In the late 1980s, Chrysler was calcifying and heading back into oblivion. Lee Iacocca’s 1989 purchase of American Motors (AMC) started a turnaround which made Chrysler the hottest, most profitable automaker in the world for a brief time—in the United States, for example, being the only company above average in both customer loyalty and customer capture. Chrysler started re-establishing itself globally before the turnaround ended with its “own goal” of being acquired by Daimler-Benz.
One of the men most responsible for the turnaround was Francois Castaing, head of engineering at AMC, who after 1989 quickly became head of engineering at Chrysler. He had led pioneering work at the “always #4” automaker, surpassing bigger companies in innovation with a comparatively tiny team. He was inducted into the Automotive Hall of Fame in 2010.
Castaing was one of the driving forces behind the Dodge Viper, and then behind the new engineering methods which resulted in far lower development costs, far faster concept-to-market times, and far higher critical acclaim for every car in every class. He kept pushing for new innovations in every arena, while remaining largely unheralded by the outside world. His alleged imaginative ways of dealing with budgetary restrictions, which took away obstacles from his engineers, were reportedly not appreciated by German executives, though.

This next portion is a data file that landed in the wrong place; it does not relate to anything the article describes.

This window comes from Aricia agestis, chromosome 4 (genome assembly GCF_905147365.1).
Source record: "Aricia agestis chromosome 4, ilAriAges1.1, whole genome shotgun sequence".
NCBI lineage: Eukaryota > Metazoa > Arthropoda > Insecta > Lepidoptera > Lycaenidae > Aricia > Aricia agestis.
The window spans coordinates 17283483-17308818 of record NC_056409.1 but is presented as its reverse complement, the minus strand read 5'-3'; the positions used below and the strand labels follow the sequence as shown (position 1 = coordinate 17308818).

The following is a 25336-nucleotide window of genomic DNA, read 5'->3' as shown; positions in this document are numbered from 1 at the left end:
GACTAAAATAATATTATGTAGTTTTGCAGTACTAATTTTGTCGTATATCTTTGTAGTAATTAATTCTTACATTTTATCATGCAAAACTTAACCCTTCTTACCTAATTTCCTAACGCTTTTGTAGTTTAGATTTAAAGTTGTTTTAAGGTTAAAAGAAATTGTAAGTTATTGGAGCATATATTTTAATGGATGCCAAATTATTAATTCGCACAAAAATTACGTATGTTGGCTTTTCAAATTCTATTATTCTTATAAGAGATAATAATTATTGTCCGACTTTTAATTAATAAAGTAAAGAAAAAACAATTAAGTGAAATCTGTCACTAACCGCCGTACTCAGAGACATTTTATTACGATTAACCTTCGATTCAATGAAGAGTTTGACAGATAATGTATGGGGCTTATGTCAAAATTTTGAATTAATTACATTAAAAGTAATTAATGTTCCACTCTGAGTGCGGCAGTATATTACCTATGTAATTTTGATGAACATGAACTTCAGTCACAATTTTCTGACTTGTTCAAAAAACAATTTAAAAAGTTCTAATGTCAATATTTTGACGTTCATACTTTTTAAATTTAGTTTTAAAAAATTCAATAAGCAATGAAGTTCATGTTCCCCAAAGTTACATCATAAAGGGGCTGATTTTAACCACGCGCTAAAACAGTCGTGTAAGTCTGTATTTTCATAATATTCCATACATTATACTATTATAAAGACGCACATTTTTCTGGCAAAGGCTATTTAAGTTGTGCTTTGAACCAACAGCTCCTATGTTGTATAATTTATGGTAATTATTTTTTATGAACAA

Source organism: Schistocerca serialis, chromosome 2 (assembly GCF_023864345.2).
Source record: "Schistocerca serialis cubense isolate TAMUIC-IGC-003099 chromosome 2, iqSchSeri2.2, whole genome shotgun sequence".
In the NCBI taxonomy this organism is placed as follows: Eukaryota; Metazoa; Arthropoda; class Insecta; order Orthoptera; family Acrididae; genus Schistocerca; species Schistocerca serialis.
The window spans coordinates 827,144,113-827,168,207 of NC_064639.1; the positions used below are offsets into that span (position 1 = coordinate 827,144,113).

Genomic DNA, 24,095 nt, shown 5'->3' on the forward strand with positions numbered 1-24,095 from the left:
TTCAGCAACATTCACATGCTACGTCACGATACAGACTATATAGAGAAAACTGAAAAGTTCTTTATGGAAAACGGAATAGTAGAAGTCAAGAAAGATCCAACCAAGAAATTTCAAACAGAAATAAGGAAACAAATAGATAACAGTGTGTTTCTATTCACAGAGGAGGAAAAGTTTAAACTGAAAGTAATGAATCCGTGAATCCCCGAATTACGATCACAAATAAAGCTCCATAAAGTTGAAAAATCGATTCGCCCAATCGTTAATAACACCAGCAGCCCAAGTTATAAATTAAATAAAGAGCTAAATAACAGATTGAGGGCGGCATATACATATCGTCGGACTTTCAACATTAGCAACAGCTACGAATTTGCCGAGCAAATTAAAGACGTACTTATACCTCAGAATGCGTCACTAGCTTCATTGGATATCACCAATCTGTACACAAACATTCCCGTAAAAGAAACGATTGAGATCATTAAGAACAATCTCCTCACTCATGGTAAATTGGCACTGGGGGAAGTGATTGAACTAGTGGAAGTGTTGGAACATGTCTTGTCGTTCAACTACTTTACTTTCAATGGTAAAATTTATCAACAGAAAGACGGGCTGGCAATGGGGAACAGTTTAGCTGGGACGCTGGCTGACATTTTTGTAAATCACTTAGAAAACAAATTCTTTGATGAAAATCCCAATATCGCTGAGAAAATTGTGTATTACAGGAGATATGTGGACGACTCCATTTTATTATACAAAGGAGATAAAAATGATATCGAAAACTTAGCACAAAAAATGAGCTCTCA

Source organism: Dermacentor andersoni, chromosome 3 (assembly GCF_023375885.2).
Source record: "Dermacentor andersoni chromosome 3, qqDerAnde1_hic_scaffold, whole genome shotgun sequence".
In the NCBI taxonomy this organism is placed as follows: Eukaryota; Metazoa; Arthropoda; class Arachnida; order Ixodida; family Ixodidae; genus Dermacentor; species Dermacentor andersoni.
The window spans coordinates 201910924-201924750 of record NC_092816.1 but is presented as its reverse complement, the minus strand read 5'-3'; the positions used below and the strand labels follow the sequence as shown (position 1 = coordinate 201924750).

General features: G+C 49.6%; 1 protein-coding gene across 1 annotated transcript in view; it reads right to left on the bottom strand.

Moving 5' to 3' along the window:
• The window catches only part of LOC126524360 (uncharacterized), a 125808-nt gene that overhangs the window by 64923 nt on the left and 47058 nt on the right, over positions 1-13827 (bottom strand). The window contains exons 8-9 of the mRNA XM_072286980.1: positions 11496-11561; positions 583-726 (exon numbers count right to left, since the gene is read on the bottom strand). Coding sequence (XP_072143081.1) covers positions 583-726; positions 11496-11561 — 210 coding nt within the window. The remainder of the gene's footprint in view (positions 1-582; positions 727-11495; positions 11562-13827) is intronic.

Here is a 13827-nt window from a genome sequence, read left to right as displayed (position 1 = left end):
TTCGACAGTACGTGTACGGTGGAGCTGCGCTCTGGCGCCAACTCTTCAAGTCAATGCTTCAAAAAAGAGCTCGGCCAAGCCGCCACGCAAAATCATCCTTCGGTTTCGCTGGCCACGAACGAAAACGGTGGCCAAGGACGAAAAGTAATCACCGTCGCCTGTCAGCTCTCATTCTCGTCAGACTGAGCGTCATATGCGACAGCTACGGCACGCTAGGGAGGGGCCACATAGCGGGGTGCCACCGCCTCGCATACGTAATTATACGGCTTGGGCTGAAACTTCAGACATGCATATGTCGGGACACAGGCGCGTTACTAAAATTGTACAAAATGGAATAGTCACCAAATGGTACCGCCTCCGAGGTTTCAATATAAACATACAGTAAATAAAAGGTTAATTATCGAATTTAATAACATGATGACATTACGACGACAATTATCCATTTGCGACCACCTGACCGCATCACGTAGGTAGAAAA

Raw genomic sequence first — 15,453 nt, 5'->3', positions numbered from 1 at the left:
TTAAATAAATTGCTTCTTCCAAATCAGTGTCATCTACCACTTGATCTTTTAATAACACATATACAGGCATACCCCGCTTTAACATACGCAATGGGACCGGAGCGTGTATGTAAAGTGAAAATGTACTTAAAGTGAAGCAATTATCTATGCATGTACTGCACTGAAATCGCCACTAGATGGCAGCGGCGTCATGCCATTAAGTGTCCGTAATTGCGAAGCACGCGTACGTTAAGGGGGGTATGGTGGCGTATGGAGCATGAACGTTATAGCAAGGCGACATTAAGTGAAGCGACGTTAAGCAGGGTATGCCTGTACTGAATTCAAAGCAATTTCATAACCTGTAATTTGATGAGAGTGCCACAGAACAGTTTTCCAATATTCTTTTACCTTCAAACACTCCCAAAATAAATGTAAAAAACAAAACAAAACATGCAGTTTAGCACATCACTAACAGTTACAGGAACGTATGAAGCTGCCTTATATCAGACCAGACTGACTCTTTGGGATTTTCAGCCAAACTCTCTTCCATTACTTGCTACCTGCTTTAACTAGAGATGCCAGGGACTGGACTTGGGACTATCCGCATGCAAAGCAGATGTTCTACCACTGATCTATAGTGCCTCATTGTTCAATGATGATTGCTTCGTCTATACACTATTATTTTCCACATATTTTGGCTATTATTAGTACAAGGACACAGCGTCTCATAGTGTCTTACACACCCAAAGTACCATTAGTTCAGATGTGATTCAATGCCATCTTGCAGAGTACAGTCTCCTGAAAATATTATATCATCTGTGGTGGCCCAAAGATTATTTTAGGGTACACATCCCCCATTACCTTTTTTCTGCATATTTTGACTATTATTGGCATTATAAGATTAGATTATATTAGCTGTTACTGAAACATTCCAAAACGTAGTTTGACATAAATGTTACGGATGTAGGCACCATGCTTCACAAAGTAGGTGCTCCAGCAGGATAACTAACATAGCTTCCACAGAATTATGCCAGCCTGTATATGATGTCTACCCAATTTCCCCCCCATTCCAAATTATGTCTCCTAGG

After his retirement, Francois Castaing was relatively quiet until recently, with a new book on his “China car” published in 2019. He also provided some information for my own Viper book, talking about the mid-engine variant which was created as a prototype, but never produced for sale. When I contacted him, he was at first reluctant to talk, but agreed to take a quick look at my prior minivan development story book for an example of how I treated insiders; then he was willing to verify or deny some details and provided some information about the creation of the mid-engine Viper.
Born in 1945 in Versailles, Castaing joined Amedee Gordini’s racing team while still in college; he did a tour in the military and returned to the team, rising to technical director. Under Castaing, the team, now owned by Renault, won Le Mans and entered Formula 1. He moved to AMC when Renault bought a chunk of the company, leading development of the revolutionary “XJ” Cherokee and Comanche. When Chrysler took over in 1989, Castaing stayed and led the LH car development, which took a mere 39 months; Castaing is credited with creating the cross-functional “platform team” development system.
Francois Castaing was revered by many talented Chrysler engineers. He brought new life to Engineering and to the products; while the colorful Bob Lutz and designer Tom Gale were in the public eye, Castaing, French accent intact ot the end, tended to be overlooked. He was, though, a key force in Chrysler’s survival and its rapid growth from the 1991 Viper to the end of the company in late 1998 (Castaing retired in 2000 as part of the general drain of key employees after Daimler took over). He will be missed by those who knew his importance.